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    1. I've thought about keeping a recipe box for my garden. I have a garden binder, but with index cards I could add things as I wanted and keep them in alphabetical order. The main thing I like to keep track of is companion plants. For some reason I have a hard time remembering what likes to grow near what.

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  13. Great post. I had thought of a similar post last year and only got as far as pictures (there I go, saving more photos, ha) of our binders. We have lots of books, in bookcases at the farm, so I'm happy with that. But when we started dreaming of the farm, I started saving articles and ideas from magazines and stuff I printed from the internet. I also print recipes, remedies, ways of doing things, etc, and keep them. 2nd Man jokingly calls me a paper hoarder, but it's true. I love the idea up above about the clear totes to keep them in.

    Great post and yes, while I don't think we'll have a zombie apocalypse anytime soon, I don't think a solar flare is out of the realm of possibility. We went for two weeks during the aftermath of Hurricane Ike without electricity, and it's amazing how many things we do are connected to electricity.

    Keep up the great work!

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    1. Good point about the hurricane. Another good example of why it's sensible to have at least some semblance of preparedness. And it's true, when the power is off you really realize how dependent we are on it. We take so much for granted.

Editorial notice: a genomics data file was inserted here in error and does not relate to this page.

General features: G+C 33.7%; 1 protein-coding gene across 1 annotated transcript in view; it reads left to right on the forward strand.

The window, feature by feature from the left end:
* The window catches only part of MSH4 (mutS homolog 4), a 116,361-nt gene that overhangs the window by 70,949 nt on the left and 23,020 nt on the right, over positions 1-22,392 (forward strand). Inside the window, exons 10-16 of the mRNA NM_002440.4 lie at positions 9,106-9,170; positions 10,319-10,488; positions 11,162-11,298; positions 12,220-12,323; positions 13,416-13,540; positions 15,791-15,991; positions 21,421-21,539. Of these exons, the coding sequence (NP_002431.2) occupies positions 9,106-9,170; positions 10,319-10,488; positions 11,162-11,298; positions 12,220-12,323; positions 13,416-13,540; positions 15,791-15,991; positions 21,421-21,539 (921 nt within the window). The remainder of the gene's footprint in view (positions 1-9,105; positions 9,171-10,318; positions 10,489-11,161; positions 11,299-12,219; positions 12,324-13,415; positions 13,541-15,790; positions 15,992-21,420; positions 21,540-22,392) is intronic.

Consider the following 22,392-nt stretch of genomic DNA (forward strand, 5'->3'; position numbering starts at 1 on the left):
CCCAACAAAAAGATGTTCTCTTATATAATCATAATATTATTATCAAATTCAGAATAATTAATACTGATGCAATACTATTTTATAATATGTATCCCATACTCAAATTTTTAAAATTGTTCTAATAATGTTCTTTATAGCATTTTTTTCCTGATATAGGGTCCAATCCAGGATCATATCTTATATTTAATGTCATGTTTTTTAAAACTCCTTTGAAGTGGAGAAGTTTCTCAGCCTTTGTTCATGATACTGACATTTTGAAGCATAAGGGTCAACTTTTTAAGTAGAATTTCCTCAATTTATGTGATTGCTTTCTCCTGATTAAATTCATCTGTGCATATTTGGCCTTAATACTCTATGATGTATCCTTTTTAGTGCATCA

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  14. My husband does back up a lot of things. I run off some things but am not organized with it. I would not do well without electricity! Nancy

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  15. Great points all around on this one. I got my first computer when I turned 50. So I know more than some less then others and enough to be dangerous. When the last Vet Clinic I was working in announced its goal was to get everything online and dump the physical files I had an attack. No one seemed to be the least bit concerned about a fatal crash. I still have an address/phone book and use a physical calendar to write down everything from breeding dates to chiropractic appointments plus birthdays etc. I don't know have the stuff my laptop or my iphone can do. But if they have figured out how to clean my barns for me let me know.

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    1. LOL, I want one of the barn cleaning apps too!I keep physical calendars and address books too (one address book is just for passwords!). We do our budget in a bookkeeping notebook. Honestly, some things are just easier that way.

      I think computers and digital devices are appealing because of the humongous amount of data they can store in an amazingly small space, but they still create a lot of paperwork. Copies have to be run off for every customer or client, and usually on a local printer. Considering how expensive ink, toners, and repairs are, I seriously doubt anyone actually saves money with such a system, as compared to ordering preprinted reams from a commercial printer.

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  16. I often think this about my blog and how I'd love a backup or hard copy of it. I do back up my pictures every y months to another hard rive and one I keep at my folks but I don't print as many photos as I should!